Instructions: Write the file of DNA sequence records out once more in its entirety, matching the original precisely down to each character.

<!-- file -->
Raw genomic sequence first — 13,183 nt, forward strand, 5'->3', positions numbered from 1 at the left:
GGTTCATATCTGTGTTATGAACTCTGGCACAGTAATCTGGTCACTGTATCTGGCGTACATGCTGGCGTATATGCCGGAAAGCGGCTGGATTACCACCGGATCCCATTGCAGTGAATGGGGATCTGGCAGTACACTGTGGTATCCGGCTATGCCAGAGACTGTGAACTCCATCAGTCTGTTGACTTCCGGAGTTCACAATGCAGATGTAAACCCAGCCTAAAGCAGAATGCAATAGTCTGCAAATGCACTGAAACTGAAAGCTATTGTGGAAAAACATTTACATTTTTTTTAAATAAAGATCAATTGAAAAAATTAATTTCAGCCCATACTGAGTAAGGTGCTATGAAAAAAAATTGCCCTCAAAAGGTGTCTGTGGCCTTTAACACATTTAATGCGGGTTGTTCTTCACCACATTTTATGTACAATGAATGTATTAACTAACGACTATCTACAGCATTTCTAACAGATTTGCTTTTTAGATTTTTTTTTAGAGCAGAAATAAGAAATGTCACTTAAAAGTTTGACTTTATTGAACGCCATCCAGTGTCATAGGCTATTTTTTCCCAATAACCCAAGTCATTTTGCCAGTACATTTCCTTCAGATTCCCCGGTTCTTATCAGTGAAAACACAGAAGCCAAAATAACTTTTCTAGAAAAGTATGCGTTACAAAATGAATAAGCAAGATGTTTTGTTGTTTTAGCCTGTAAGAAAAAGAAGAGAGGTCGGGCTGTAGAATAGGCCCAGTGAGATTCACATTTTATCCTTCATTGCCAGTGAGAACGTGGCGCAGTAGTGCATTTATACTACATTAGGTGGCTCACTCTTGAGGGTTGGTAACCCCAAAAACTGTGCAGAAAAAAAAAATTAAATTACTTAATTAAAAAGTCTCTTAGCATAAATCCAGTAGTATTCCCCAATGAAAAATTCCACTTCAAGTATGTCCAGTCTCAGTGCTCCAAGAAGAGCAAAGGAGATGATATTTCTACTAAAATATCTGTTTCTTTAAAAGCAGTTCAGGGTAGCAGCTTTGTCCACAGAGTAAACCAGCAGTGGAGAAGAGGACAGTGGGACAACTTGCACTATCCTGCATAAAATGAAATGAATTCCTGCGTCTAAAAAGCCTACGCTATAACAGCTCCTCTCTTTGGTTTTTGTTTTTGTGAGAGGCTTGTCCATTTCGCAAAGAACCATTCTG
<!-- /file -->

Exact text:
Raw genomic sequence first — 13,183 nt, forward strand, 5'->3', positions numbered from 1 at the left:
GGTTCATATCTGTGTTATGAACTCTGGCACAGTAATCTGGTCACTGTATCTGGCGTACATGCTGGCGTATATGCCGGAAAGCGGCTGGATTACCACCGGATCCCATTGCAGTGAATGGGGATCTGGCAGTACACTGTGGTATCCGGCTATGCCAGAGACTGTGAACTCCATCAGTCTGTTGACTTCCGGAGTTCACAATGCAGATGTAAACCCAGCCTAAAGCAGAATGCAATAGTCTGCAAATGCACTGAAACTGAAAGCTATTGTGGAAAAACATTTACATTTTTTTTAAATAAAGATCAATTGAAAAAATTAATTTCAGCCCATACTGAGTAAGGTGCTATGAAAAAAAATTGCCCTCAAAAGGTGTCTGTGGCCTTTAACACATTTAATGCGGGTTGTTCTTCACCACATTTTATGTACAATGAATGTATTAACTAACGACTATCTACAGCATTTCTAACAGATTTGCTTTTTAGATTTTTTTTTAGAGCAGAAATAAGAAATGTCACTTAAAAGTTTGACTTTATTGAACGCCATCCAGTGTCATAGGCTATTTTTTCCCAATAACCCAAGTCATTTTGCCAGTACATTTCCTTCAGATTCCCCGGTTCTTATCAGTGAAAACACAGAAGCCAAAATAACTTTTCTAGAAAAGTATGCGTTACAAAATGAATAAGCAAGATGTTTTGTTGTTTTAGCCTGTAAGAAAAAGAAGAGAGGTCGGGCTGTAGAATAGGCCCAGTGAGATTCACATTTTATCCTTCATTGCCAGTGAGAACGTGGCGCAGTAGTGCATTTATACTACATTAGGTGGCTCACTCTTGAGGGTTGGTAACCCCAAAAACTGTGCAGAAAAAAAAAATTAAATTACTTAATTAAAAAGTCTCTTAGCATAAATCCAGTAGTATTCCCCAATGAAAAATTCCACTTCAAGTATGTCCAGTCTCAGTGCTCCAAGAAGAGCAAAGGAGATGATATTTCTACTAAAATATCTGTTTCTTTAAAAGCAGTTCAGGGTAGCAGCTTTGTCCACAGAGTAAACCAGCAGTGGAGAAGAGGACAGTGGGACAACTTGCACTATCCTGCATAAAATGAAATGAATTCCTGCGTCTAAAAAGCCTACGCTATAACAGCTCCTCTCTTTGGTTTTTGTTTTTGTGAGAGGCTTGTCCATTTCGCAAAGAACCATTCTG